Looking Ahead to 2011: What Does It Hold for Internal Auditing?
Richard Chambers, CIA, CGAP, CCSA, shares his personal reflections and insights on the internal audit profession.
It is that time of year again when bloggers have to choose whether to look back or look ahead. Looking back is much less risky. After all, analyzing the past is much easier than picking the future. As far as I’m concerned, there’s no point in giving you my views on what has happened. In short, it has been a much more encouraging year than the previous two years for both the global economy and our profession. Still, the question on everyone’s mind is whether 2011 will build on the progress of 2010, and at what pace. For what it’s worth, I’m prepared to go out on the limb and offer my predictions.
As far as internal audit resources go, I believe the year ahead will show continued progress. Without a doubt, 2008 and 2009 saw overall reductions in internal audit budgets and staffing worldwide. A recent IIA Audit Executive Center survey indicated that since 2007, more than 32 percent of internal audit functions worldwide have seen their budgets reduced. 2010 appears to have seen internal audit resources stabilize. When asked about the outlook for 2011, only 15 percent of respondents predicted further budget reductions while more than 38 percent predicted an increase in their internal audit budgets in the year ahead. The degree of optimism for 2011 tended to mirror the economic outlook by global regions; however, in virtually every region, anticipate that 2011 will be better on the resource front than 2010.
Internal auditing’s focus is also likely to continue evolving during 2011. As I’ve noted before, one of the most dramatic stories unfolding around internal auditing over the past two years has been a rapid reorientation of coverage. While much of the past decade was spent “banging away” on auditing financial controls, 2009 and 2010 have seen a resurgence of internal audit coverage in areas of such critical risks as operational, compliance, and fraud. The Center's survey results project the trend is likely to continue in 2011. When asked which areas internal auditors plan to increase coverage over further in 2011, the following areas were noted most often:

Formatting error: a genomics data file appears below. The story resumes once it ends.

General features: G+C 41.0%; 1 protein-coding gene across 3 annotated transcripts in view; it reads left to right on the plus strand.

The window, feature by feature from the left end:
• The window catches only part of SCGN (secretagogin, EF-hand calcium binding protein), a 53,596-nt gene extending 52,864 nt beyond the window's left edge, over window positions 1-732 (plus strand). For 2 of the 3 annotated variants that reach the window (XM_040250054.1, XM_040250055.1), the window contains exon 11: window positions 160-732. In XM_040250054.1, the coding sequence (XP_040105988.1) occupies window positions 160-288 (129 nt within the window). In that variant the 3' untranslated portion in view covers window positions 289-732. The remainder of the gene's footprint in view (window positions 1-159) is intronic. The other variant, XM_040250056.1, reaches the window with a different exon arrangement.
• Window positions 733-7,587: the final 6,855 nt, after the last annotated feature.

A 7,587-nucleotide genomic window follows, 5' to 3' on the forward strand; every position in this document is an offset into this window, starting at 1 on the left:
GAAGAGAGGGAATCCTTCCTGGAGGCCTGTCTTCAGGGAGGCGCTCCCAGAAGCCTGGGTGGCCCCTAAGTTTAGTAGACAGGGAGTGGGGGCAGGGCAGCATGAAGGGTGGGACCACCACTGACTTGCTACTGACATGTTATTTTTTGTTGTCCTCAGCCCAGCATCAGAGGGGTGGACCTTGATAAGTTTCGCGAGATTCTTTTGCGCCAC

- Operational risks – 51 percent.
- Effectiveness of risk management – 48 percent.
- Compliance risks – 45 percent.
- Fraud risks – 44 percent.
- Cost reduction or containment – 35 percent.
I believe the continued shift in internal audit coverage is correlated to the emerging risks in the areas indicated. Given that internal audit coverage should always be risk-based, this should not come as a surprise.
A number of additional trends are also likely to continue in 2011. Looking into my crystal ball, I predict:
- Further emphasis on recruiting non-accounting talent into internal audit functions.
- Continued quests by many internal auditors to enhance their knowledge of the business.
- Increased involvement by internal auditing in promoting and assisting with the establishment of enterprise risk management.
- A surge in the number of external quality assessments by internal audit functions (as the end of the second five-year compliance window closes for many functions).
- Continued discussion/debate on how internal auditing can measure and report on the value it adds.
While I am encouraged by the outlook for our profession in 2011, I have to sound an important note of caution. I have seen at least two surveys recently on internal auditing’s stakeholders (management officials and board members) that may be signaling “storm clouds” on the horizon. In both surveys, respondents shared the view that internal auditing needed to “step up its game.” Stakeholders seem to be signaling a concern that internal auditing is not adding as much value as it should. On the part of a growing number of stakeholders, there seems to be an underlying mood that while internal auditing’s focus is shifting, it is not changing fast enough. Others appear to be frustrated by the heavy emphasis on assurance and the lack of knowledge of the company’s business/industry. Having been on the front lines of the profession for as long as I have, I have seen this trend before. I hope I am wrong, but I sense that the “warning flags” are being raised for the profession. In the year ahead, we at The IIA plan to monitor this closely, and offer appropriate advice and assistance wherever warranted.
Posted on Dec 15, 2010 by Richard Chambers
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